From humanitarian aid to investments, India and China have in recent years alternated between overtures and outreach to Africa – prompting speculation that the continent has become a new arena for the two Asian giants as they vie for power and influence.China, with its much deeper pockets, has poured in more resources and claimed a larger stake in Africa, but India’s unique advantages mean it might not have to settle for second fiddle.Beijing has dispatched medical experts and vital supplies to more than 50 African countries to help them combat Covid-19, while New Delhi has likewise reached out to at least 32 African countries with medical supplies and other essential drugs to help stem the spread of the disease.
While this indicates the neighbours are jostling to establish post-pandemic clout in Africa, the consensus from analysts is that competition is unnecessary as there is room for both to make their presence felt, with the countries adopting different outreach strategies.
In 2018, Indian Prime Minister Narendra Modi toured key African states ahead of Chinese President Xi Jinping’s visits. In Uganda, Modi announced lines of credit alongside support for African states across sectors such as health, agriculture, infrastructure, education, defence and energy.India’s renewed focus on Africa is seen as the result of China’s growing footprint on the continent, not just in terms of trade and commerce, but also Beijing’s rising maritime interests.
Chinese analysts say despite a modest degree of rivalry between Beijing and New Delhi, the latter lags far behind in the extent of its involvement on the continent and has some way to go to threaten China’s influence there.
Analysts from India, meanwhile, say the country’s resources are limited, and the large discrepancy in the size of their economies – India’s US$2.7 trillion versus China’s US$14 trillion – makes it harder for New Delhi to make further inroads into Africa.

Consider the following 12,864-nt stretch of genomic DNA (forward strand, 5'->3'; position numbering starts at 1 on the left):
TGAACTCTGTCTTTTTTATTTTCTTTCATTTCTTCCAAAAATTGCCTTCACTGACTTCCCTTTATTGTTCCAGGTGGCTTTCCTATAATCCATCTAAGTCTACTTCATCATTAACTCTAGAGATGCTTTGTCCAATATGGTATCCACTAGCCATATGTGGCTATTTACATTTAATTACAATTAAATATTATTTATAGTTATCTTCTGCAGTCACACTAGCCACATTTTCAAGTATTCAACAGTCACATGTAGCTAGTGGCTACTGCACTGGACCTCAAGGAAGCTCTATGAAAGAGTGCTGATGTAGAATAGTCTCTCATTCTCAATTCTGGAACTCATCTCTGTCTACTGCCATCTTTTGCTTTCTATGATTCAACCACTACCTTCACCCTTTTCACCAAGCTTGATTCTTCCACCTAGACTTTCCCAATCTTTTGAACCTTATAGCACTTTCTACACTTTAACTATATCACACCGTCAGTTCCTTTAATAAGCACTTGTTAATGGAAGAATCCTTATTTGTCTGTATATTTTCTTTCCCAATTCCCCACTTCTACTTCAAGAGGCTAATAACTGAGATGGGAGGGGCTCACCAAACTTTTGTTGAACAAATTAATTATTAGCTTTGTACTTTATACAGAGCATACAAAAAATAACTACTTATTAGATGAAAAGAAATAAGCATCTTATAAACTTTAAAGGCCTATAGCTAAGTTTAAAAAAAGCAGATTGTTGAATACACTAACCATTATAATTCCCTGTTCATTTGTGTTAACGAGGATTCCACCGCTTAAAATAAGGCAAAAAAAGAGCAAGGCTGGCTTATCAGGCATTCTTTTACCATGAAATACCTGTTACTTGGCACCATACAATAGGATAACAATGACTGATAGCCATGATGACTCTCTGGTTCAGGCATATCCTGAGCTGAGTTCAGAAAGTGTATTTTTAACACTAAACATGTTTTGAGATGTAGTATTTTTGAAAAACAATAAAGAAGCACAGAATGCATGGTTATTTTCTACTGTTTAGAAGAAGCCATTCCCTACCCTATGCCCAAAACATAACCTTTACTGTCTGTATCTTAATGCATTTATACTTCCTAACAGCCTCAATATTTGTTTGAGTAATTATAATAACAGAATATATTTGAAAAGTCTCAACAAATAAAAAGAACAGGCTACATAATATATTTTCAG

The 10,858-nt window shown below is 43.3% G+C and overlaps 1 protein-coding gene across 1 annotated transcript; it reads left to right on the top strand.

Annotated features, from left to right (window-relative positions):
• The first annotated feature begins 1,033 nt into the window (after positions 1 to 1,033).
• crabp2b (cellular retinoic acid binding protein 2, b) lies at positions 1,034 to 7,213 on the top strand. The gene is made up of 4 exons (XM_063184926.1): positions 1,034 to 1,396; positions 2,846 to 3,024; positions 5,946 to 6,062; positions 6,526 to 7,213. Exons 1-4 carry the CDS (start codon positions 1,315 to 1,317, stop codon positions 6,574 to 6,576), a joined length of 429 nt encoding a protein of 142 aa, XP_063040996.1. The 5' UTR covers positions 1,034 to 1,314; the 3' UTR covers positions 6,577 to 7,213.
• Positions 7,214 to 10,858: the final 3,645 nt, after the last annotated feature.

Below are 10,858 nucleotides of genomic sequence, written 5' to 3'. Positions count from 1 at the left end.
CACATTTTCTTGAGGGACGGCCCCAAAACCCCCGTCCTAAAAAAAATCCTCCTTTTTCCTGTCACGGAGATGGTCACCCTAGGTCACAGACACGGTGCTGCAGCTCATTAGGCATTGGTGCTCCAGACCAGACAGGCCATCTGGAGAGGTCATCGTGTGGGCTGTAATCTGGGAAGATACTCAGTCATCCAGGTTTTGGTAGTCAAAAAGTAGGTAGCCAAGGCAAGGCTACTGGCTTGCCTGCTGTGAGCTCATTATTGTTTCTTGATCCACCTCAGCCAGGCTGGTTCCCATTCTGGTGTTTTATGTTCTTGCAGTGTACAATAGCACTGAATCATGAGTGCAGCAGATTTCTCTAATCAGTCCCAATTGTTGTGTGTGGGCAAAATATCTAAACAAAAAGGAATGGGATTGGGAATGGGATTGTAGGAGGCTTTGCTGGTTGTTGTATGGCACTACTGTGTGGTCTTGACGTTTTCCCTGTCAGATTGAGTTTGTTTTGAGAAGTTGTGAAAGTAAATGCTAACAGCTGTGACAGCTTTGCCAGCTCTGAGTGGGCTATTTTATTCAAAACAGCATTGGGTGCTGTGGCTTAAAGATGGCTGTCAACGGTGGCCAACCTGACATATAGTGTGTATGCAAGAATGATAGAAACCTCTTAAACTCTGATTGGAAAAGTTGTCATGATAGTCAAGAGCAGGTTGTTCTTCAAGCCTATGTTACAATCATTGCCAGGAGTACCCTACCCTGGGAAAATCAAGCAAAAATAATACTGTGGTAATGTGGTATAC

However, the distinct approaches taken by the two countries towards developmental assistance are largely non-competitive and will not hinder their respective cooperation with African countries, they note.
There are wide disparities between the economies of the continent’s nations. Even among the International Monetary Fund’s 10 fastest-growing economies in Africa for 2019, the gross domestic products of countries at the higher and lower ends of the rankings vary substantially.
Towards the top, Ethiopia and Kenya have a GDP of US$80.56 billion and US$74 billion respectively, while at the other end of the spectrum are Benin (US$10 billion) and Rwanda (US$9.14 billion).
Africa accounts for around 17 per cent of the world’s population, but only about 3 per cent of global GDP, according to Colin Coleman of Yale University’s Jackson Institute for Global Affairs.
An African Development Bank Group report posits that the continent’s extreme poverty rate will still be 24.7 per cent by 2030 – down from 33.4 per cent in 2018 – with 421.2 million people in that bracket.